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Gold Oxide Formation on TiO2/Au(111) Model Catalysts

Date
Tuesday 31 March 2020
Time
Address
Hotel NH Noordwijk Conference Centre Leeuwenhorst

Sabine Wenzel, Dajo Boden, Mahesh K. Prabhu, Irene M. N. Groot
Leiden Institute of Chemistry, Leiden University, Einsteinweg 55, 2333 CC Leiden, The Netherlands

Hydrogen produced from methanol has to be cleaned from traces of CO for its use in fuel cells [1]. Conventional CO oxidation catalysts such as platinum and palladium oxidize hydrogen as well and are thus not suitable. Alternative gold-based catalysts have been shown to selectively oxidize CO at low temperatures [2]. There is ample evidence for strong interactions between gold and typically used supports such as TiO2 [3]. However, the exact oxidation state of the active phase of gold remains under debate [4,5].

Our set-up [6] allows for the controlled preparation and characterization of model catalyst surfaces in ultra-high vacuum combined with scanning tunneling microscopy at atmospheric pressures and elevated temperatures. A TiO2/Au(111) model catalyst was prepared via physical vapor deposition and exposed to CO oxidation reaction conditions. We present evidence for the formation of a surface gold oxide in this environment as can be seen in Figure 1. Finally, we discuss the role that the titania nanoparticles, contaminants on the gold substrate and the water background in the gas mixture play in the oxidation of the gold substrate.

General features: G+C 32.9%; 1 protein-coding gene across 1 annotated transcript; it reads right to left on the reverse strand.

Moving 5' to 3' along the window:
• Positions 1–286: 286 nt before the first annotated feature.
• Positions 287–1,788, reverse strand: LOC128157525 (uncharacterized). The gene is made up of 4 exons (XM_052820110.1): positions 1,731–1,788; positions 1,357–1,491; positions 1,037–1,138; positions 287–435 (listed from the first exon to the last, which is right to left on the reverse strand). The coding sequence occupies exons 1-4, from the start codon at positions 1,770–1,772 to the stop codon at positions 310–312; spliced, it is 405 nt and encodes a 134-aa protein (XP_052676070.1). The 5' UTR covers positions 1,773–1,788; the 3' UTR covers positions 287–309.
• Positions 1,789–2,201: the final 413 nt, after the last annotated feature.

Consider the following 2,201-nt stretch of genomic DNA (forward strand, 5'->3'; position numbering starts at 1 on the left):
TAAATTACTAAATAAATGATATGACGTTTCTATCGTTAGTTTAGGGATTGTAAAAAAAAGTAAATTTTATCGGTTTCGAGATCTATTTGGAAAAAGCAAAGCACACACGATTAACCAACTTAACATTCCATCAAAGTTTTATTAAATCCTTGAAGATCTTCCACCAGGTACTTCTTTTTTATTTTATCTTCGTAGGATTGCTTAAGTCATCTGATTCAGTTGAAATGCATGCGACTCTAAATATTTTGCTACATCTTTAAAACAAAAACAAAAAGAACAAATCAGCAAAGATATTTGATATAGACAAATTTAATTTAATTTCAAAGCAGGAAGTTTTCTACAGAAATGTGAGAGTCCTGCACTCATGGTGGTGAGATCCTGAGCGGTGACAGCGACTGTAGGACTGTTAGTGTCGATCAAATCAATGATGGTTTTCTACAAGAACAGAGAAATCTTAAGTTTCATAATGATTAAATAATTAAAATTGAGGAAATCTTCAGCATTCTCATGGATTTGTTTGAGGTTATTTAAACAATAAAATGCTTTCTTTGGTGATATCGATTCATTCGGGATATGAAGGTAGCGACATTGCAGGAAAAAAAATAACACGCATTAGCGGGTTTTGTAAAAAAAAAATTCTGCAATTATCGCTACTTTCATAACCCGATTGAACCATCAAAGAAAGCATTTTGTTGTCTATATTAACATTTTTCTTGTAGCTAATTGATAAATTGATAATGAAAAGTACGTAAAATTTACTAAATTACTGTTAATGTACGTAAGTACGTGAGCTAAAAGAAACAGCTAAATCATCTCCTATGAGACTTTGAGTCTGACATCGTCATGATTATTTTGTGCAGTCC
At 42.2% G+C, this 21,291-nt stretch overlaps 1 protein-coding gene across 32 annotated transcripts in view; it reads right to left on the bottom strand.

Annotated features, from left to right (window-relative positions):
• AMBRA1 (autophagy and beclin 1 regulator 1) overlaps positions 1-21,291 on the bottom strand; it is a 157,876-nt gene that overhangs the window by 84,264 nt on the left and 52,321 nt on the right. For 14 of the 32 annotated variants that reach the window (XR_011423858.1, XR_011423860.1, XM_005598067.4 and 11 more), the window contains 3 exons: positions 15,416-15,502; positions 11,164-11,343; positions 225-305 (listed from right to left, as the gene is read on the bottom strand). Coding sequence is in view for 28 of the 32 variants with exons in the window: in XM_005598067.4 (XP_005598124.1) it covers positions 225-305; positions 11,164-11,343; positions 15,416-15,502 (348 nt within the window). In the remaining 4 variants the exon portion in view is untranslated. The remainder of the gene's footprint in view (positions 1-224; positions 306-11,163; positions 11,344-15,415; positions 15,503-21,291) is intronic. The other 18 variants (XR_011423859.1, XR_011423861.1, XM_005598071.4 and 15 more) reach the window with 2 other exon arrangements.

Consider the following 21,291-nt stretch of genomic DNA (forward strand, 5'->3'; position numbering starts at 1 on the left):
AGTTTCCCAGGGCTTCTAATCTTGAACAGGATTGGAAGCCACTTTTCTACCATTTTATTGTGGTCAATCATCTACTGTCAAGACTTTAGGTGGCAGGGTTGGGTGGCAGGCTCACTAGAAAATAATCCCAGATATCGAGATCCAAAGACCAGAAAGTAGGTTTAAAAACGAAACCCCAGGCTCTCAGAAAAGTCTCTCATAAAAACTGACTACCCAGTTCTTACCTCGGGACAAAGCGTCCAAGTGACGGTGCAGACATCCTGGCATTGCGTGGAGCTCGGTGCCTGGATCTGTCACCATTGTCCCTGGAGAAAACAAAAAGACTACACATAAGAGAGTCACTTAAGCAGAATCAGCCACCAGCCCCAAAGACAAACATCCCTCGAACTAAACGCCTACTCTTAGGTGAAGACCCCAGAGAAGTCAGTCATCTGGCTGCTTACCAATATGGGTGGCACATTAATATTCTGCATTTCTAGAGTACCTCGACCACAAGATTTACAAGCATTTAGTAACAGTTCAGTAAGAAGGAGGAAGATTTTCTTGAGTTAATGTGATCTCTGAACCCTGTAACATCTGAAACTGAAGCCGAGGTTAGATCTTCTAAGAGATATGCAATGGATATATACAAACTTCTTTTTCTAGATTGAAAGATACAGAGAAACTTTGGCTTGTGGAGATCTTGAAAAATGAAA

Figure 1: a) 120 nm x 120 nm image of the as-prepared TiO2/Au(111) model catalyst. b) 120 nm x 120 nm image of the same surface after exposure to 1 bar of 4 O2 + 1 CO for 1 hour showing the surface gold oxide. c) 10 nm x 10 nm zoom of the marked region in b) showing the squared unit cell of the surface gold oxide.

References

  1. Dhar et al., J. Electrochem. Soc. 1987, 134, 12, 3021.
  2. Haruta, The Chemical Record  2003, 3, 75–87.
  3. Palomina et al., ACS Sustainable Chem. Eng. 2017, 5, 10783.
  4. Min et al., Chem. Rev. 2007, 107, 2709.
  5. Klyushin et al., ACS Catal. 2016 6, 3372.
  6. Herbschleb et al., Rev. Sci. Instrum. 2014, 85, 083703.

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